WASHINGTON – A U.S. contractor managing more than $1 billion in reconstruction contracts in Afghanistan faces federal criminal and civil investigations of claims that it overcharged the government for work, according to federal court documents.

Federal prosecutors are focusing on whether the Morristown, N.J.-based Louis Berger Group submitted inflated invoices to the U.S. Agency for International Development, which oversees many of the government’s international development projects.

The allegations come as U.S. officials spar with Afghan President Hamid Karzai over allegations of corruption in his government. Karzai has questioned U.S.-led probes of corruption in Afghanistan and argued that international donors have ignored corruption in billions of dollars worth of development projects they have handled.

Louis Berger has been a major player in U.S.-funded reconstruction projects in Iraq and Afghanistan, now leading a $1.4 billion USAID infrastructure project to build roads and power plants in Afghanistan.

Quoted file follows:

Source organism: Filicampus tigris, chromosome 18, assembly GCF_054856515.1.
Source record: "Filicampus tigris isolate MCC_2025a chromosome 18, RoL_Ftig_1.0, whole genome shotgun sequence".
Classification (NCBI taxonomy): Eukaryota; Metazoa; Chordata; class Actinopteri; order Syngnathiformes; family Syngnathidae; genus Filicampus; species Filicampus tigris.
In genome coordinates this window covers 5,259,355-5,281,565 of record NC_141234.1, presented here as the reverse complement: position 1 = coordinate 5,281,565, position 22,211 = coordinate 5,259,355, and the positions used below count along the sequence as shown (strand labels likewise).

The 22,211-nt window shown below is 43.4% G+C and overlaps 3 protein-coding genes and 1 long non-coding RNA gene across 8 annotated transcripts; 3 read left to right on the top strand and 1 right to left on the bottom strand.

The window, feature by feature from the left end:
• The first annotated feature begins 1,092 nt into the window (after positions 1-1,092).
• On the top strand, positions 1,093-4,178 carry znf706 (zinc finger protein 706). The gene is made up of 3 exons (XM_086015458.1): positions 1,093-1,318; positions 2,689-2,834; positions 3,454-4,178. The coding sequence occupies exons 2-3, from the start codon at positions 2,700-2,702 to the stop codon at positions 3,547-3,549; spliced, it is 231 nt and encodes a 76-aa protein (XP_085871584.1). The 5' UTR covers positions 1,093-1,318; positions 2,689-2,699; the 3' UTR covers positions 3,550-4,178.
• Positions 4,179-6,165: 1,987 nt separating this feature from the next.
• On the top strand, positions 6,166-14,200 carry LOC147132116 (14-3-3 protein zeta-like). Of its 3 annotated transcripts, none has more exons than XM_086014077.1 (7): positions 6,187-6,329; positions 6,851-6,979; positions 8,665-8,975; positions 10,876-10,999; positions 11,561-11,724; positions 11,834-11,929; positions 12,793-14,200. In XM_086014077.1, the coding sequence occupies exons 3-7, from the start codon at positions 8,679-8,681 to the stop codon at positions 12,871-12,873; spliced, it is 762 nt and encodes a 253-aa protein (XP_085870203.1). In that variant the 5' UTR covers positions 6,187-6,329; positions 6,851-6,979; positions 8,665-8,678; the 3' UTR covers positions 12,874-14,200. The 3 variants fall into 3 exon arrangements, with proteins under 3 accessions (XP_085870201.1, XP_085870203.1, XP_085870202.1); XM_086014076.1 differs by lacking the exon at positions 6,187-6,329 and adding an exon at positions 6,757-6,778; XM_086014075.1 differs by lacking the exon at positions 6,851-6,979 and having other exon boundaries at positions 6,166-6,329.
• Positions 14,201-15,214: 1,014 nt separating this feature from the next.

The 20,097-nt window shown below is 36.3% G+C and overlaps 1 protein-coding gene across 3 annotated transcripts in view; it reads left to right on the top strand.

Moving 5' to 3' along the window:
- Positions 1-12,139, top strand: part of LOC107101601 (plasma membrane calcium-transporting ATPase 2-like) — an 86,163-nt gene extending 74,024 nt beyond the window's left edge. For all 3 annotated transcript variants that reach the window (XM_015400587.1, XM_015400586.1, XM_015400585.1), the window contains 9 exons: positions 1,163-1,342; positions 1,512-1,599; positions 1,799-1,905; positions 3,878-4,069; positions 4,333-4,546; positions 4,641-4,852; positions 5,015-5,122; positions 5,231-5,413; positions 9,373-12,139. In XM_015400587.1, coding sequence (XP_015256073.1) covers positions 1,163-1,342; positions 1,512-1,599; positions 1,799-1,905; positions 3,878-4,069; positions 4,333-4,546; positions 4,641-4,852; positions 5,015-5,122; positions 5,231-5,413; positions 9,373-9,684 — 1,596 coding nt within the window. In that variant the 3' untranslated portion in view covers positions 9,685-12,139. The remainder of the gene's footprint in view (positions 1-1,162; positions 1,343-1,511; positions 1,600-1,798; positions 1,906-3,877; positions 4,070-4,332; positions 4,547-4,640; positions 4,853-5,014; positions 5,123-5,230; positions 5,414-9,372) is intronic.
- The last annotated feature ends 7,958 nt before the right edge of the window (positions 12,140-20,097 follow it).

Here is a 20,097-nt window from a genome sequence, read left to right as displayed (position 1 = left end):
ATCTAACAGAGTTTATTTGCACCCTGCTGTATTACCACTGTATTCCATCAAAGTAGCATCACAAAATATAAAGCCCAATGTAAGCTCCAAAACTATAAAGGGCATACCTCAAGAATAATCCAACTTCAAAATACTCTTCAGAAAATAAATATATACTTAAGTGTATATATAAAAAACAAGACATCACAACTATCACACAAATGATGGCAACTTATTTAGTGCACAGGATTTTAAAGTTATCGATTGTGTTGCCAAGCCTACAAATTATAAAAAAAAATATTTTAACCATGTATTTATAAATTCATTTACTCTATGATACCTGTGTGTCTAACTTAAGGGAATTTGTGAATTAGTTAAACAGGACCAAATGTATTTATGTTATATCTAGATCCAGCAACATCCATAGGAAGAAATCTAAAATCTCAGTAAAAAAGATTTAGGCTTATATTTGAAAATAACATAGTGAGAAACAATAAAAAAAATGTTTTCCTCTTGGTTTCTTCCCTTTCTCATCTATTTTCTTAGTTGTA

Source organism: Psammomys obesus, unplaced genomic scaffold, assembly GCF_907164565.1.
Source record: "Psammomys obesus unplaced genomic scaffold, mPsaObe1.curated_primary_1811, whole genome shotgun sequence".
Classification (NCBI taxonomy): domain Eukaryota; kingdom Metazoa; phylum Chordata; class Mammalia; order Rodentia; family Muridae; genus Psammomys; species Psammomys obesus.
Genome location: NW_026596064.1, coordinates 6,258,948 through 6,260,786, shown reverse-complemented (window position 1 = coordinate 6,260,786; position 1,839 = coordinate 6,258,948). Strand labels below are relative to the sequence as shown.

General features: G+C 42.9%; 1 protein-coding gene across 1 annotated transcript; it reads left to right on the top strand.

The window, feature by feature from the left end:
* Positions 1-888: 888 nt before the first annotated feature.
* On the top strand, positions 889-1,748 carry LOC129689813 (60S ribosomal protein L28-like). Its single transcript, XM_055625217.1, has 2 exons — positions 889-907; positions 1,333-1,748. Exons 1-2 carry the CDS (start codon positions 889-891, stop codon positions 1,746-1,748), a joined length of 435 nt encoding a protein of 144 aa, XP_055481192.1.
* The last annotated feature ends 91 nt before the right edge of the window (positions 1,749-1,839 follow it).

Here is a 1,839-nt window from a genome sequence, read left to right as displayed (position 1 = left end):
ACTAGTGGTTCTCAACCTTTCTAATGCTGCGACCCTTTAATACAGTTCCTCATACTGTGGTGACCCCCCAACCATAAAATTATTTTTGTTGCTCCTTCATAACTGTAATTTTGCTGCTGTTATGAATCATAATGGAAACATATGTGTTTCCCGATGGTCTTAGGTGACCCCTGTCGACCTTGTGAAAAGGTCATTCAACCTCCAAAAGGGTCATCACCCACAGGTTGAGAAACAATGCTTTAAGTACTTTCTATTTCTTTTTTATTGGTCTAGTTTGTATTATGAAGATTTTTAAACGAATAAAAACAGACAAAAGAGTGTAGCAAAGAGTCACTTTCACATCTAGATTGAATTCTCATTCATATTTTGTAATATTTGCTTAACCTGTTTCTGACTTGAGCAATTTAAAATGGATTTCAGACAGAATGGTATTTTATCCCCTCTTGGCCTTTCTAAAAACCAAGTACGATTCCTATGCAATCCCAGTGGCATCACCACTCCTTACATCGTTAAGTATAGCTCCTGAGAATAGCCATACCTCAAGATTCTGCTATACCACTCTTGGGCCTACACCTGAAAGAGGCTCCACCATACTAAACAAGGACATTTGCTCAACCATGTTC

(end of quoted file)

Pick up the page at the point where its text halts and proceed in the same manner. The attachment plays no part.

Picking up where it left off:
Prosecutors acknowledged their ongoing criminal and civil investigations in response to a federal lawsuit filed last week by Derish Wolff, chairman of Louis Berger’s parent company, Berger Group Holdings. Wolff is attempting to block efforts to have his nearly one-third ownership stake in the company held in escrow following his resignation, which he said was forced as part of the company’s negotiations to end the federal inquiries.

Louis Berger has handled more than $2 billion worth of USAID contracts in Iraq and Afghanistan, agency records show. Its work in Afghanistan has included building schools, health clinics and roads and overseeing energy projects.

Court filings do not make it clear which projects prosecutors have focused on in their probes. Louis Berger officials declined to comment Saturday after issuing a statement noting that the company planned to cooperate with the investigations.


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